Australian Labor senator branded a “Manchurian candidate”

By James Cogan
2 September 2016

Senator Sam Dastyari, a Labor Party factional powerbroker, is the target of a campaign implying that he is a bought-and-paid-for agent of the Chinese government because he took a payment from a Chinese company. As with all such scandals in ruling circles, this one serves a definite political agenda. It is being utilised to ratchet up anti-Chinese rhetoric and intimidate critics in the political and media establishment of Washington’s demands that Australia play a far more bellicose and prominent role in US preparations for a military confrontation with Beijing.

As the parliament sat this week for the first time since the July 2 election, the Australian Financial Review published revelations that, in October 2015, Dastyari requested a Chinese-owned company, Top Education Institute, pay a $1,670 debt he incurred by overspending his publicly-funded travel entitlements. The company’s chief executive, Australian citizen Minshen Zhu, has been portrayed in the Australian media as someone with close ties to the highest levels of the Chinese government because he represented “overseas Chinese” at the 2014 Chinese People’s Political Consultative Conference.

Further reports were published that in mid-2013, Chinese-owned property company Yuhu Group paid about $5,000 to settle a legal case taken out against Dastyari while he was still the general secretary of the New South Wales (NSW) branch of the Labor Party. Dastyari was elected into the Senate, the upper house of parliament, in the September 2013 election, which Labor lost to the Liberal-National Coalition. According to media reports, Dastyari has since travelled to China on at least two occasions with financial assistance from Chinese companies or state-owned bodies.

Dastyari made groveling apologies in the Senate this week for accepting the $1,670 and, so far, Labor leader Bill Shorten has not demanded his resignation. The furore is nevertheless continuing. In the parliament on Wednesday, prominent right-wing Liberal Senator Cory Bernardi labelled Dastyari a “Manchurian candidate”—in other words, a Chinese agent. The general tone of the media coverage carries the same insinuation.

The payments accepted by Dastyari have been directly linked with political positions he advanced on China’s territorial claims in the South China Sea. In June 2016, following a ruling by the Permanent Court of Arbitration (PCA) in The Hague that the Chinese claims were invalid, Dastyari reportedly told Chinese media: “The South China Sea is China’s own affair. On this issue, Australia should remain neutral and respect China’s decision.”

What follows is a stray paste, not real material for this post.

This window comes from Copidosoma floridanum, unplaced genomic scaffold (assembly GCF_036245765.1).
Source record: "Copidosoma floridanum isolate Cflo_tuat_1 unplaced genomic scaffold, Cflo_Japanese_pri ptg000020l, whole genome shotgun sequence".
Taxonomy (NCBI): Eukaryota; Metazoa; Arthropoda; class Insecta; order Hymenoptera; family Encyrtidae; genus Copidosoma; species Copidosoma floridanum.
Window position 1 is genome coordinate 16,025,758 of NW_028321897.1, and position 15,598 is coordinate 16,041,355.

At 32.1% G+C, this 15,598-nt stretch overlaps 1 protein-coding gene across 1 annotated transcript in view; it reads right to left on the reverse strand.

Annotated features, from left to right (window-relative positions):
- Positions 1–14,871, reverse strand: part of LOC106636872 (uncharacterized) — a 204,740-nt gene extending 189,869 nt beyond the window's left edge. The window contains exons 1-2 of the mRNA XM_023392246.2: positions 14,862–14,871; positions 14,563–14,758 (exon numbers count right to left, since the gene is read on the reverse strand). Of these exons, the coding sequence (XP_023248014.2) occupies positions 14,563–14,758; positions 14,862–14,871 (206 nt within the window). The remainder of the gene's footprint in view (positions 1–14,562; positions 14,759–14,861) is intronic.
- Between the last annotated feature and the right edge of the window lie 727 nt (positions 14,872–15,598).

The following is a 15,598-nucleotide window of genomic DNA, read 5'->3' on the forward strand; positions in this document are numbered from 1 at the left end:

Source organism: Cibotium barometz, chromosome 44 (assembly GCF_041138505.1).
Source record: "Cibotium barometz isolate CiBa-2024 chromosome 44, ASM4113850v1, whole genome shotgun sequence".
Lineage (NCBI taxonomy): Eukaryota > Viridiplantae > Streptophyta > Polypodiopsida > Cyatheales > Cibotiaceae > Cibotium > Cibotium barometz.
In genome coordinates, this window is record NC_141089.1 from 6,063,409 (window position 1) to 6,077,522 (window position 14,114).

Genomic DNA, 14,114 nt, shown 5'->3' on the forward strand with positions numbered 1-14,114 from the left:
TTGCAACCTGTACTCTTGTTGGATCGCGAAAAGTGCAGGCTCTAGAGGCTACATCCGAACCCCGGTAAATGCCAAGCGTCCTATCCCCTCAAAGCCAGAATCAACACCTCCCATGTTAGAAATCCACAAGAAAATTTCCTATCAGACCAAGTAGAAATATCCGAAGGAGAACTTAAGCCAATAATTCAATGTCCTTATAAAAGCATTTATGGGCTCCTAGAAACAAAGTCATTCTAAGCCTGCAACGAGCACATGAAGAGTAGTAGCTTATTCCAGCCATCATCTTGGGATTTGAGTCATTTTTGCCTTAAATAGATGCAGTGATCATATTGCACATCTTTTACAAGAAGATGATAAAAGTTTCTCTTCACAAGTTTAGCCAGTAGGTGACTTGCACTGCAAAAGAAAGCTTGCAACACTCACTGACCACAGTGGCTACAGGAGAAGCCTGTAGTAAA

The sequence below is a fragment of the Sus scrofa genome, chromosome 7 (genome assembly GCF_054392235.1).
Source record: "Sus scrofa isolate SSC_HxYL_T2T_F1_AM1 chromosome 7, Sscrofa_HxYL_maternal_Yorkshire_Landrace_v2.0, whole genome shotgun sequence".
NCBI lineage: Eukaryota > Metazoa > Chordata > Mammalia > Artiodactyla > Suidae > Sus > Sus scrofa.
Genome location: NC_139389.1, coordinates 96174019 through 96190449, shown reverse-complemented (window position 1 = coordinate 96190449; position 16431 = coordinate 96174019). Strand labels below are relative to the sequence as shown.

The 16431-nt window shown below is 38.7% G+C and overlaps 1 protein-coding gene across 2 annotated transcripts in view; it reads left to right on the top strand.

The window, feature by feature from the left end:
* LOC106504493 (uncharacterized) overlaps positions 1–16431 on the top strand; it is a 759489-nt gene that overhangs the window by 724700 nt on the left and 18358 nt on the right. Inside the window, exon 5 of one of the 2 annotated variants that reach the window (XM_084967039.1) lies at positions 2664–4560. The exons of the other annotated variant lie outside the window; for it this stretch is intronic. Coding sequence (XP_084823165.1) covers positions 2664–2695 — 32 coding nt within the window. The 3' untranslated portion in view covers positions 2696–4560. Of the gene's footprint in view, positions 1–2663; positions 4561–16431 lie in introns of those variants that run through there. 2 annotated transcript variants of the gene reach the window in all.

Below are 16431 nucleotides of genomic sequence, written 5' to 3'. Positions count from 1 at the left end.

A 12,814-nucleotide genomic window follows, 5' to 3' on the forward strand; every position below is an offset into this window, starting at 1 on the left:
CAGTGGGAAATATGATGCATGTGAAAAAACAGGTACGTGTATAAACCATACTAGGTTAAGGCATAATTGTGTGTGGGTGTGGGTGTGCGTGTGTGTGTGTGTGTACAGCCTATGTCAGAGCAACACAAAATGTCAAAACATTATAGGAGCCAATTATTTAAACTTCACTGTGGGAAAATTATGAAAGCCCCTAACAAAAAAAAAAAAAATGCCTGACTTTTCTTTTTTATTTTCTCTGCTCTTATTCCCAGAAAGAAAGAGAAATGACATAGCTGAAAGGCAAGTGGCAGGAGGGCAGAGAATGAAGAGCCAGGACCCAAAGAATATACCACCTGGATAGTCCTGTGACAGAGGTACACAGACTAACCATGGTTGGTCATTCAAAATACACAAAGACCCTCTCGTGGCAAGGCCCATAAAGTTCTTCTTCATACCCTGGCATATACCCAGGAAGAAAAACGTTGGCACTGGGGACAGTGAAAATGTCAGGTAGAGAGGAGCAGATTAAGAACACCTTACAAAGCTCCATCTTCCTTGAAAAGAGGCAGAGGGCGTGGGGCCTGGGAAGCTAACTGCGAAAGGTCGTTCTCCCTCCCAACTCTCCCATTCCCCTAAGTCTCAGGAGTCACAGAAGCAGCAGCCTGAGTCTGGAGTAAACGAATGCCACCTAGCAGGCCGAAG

Dastyari’s positions on other questions have also been raised. He allegedly said the “Australian government must abandon its hostile stand” toward Beijing’s declaration of an “Air Defence Identification Zone” in the East China Sea between Japan and China. His statements in the Senate advocating that Australia join the Chinese-initiated Asia Infrastructure Investment Bank have also been cited.

The press is now full of revelations of Chinese-linked money pouring into the coffers of Australian political parties and university-based think-tanks, all carrying the implication that influence is being bought. Since 2012, Yuhu Group has reportedly donated $500,000 to the NSW and federal Labor parties, $425,000 to state and federal Liberal party branches and $1.8 million to help establish the Australia-China Relations Institute at the University of Technology, Sydney (UTS).

The institute is chaired by former foreign minister and NSW Premier Bob Carr, who has a history of criticising US policy in Asia. This week, the institute sponsored a speech by former Prime Minister Paul Keating, who declared that the US was a waning power and Australia “can’t ever be caught up in some containment policy of China” by Washington.